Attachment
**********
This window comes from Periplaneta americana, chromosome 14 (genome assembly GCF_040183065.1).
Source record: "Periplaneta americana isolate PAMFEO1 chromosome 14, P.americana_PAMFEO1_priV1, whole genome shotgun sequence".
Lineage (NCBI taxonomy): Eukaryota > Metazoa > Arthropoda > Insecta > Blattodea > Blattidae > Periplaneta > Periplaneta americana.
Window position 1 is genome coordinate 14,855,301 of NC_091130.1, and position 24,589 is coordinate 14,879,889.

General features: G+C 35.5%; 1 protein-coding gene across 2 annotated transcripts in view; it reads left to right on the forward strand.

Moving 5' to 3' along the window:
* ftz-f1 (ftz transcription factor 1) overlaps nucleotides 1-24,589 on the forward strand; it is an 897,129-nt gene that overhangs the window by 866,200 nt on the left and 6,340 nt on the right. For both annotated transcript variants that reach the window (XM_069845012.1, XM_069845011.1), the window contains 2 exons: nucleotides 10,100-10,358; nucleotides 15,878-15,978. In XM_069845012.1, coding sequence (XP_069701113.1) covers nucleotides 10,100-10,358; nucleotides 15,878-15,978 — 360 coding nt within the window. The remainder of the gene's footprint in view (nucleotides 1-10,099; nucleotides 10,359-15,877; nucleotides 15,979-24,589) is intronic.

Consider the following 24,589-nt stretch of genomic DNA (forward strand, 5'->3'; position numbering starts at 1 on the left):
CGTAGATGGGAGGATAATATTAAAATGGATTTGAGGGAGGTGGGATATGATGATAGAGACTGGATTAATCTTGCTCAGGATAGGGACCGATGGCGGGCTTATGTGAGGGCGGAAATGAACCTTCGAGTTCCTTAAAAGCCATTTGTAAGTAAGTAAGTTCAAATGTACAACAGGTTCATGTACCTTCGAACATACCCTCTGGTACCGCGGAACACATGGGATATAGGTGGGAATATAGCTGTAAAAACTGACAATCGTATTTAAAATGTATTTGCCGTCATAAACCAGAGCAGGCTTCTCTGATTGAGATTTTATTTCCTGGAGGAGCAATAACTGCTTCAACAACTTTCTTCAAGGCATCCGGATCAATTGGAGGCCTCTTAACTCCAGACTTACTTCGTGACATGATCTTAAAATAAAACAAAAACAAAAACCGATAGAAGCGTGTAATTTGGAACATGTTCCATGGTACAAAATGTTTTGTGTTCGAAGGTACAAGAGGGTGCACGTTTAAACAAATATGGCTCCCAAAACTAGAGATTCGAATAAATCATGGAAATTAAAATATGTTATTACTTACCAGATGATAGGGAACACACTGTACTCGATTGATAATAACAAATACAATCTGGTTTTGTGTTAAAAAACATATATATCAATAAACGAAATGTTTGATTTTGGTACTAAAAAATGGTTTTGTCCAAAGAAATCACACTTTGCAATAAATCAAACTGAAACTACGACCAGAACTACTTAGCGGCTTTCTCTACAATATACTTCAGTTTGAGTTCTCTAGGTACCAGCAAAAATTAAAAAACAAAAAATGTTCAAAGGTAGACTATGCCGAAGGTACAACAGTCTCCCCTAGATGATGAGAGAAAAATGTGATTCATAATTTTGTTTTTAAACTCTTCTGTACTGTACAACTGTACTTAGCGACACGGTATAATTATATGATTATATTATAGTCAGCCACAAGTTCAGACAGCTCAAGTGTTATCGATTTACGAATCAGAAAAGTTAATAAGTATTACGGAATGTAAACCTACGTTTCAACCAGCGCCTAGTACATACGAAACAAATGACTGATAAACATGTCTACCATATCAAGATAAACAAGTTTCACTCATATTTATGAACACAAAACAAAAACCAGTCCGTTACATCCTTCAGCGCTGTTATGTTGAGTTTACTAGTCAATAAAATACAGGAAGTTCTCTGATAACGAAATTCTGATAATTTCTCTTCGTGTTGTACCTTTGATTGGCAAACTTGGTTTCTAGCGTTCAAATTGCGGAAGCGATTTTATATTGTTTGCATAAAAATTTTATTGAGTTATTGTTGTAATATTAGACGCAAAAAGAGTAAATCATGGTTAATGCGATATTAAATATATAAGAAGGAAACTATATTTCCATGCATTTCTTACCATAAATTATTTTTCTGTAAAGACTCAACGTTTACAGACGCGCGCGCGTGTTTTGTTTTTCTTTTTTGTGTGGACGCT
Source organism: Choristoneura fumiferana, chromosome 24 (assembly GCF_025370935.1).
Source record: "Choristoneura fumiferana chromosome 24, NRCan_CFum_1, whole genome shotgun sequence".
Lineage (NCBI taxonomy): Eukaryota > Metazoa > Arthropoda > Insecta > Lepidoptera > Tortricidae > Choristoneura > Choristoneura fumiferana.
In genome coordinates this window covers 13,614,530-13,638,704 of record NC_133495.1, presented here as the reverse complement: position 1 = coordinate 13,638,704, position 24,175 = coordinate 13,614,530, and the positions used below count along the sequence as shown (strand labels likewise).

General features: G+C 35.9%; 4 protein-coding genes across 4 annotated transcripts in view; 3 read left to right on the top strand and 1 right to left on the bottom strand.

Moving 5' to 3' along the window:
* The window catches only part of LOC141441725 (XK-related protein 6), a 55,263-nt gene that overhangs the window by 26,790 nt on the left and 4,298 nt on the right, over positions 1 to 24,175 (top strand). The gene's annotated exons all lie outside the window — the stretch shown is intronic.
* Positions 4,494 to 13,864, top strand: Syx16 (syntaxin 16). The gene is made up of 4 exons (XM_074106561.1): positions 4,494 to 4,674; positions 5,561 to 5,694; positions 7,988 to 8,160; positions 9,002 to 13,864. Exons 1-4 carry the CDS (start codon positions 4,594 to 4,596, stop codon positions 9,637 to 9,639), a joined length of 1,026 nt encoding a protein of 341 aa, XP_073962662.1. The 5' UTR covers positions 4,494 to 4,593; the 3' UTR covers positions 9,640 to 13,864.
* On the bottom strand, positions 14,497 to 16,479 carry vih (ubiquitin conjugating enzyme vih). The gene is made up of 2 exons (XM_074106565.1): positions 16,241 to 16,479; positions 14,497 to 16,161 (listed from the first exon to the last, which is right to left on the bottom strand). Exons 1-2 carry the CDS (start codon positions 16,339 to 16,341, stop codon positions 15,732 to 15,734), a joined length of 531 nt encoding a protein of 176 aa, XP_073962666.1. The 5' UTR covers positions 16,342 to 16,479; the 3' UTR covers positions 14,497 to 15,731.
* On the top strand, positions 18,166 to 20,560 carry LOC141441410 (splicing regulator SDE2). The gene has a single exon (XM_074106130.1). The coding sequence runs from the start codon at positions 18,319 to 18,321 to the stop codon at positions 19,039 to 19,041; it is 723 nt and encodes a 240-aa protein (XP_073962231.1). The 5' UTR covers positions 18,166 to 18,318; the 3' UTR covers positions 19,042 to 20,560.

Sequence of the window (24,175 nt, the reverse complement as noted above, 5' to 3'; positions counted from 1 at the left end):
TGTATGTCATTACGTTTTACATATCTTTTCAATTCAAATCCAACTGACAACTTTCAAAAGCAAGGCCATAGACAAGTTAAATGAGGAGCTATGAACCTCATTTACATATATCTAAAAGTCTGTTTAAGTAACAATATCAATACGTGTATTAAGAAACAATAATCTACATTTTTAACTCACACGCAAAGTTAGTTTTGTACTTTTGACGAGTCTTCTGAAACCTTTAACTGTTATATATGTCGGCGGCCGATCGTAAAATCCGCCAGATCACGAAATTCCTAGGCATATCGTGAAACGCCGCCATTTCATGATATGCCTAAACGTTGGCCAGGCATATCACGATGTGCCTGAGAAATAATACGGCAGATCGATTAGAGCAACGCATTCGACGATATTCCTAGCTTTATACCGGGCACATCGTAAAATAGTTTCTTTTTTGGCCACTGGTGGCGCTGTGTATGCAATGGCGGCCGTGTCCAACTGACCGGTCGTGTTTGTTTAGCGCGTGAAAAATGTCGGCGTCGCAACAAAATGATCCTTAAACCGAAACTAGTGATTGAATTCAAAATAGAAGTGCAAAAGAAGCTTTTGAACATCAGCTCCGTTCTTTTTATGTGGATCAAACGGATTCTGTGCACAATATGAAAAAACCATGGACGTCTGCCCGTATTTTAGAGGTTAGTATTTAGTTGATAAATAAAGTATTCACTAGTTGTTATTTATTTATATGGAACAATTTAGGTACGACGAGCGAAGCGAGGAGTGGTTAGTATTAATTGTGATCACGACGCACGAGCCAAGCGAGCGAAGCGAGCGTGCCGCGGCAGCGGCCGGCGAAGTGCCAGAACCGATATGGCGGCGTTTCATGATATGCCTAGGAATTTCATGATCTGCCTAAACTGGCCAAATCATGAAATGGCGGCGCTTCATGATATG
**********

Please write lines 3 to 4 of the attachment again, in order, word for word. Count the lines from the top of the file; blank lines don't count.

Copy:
Lineage (NCBI taxonomy): Eukaryota > Metazoa > Arthropoda > Insecta > Blattodea > Blattidae > Periplaneta > Periplaneta americana.
Window position 1 is genome coordinate 14,855,301 of NC_091130.1, and position 24,589 is coordinate 14,879,889.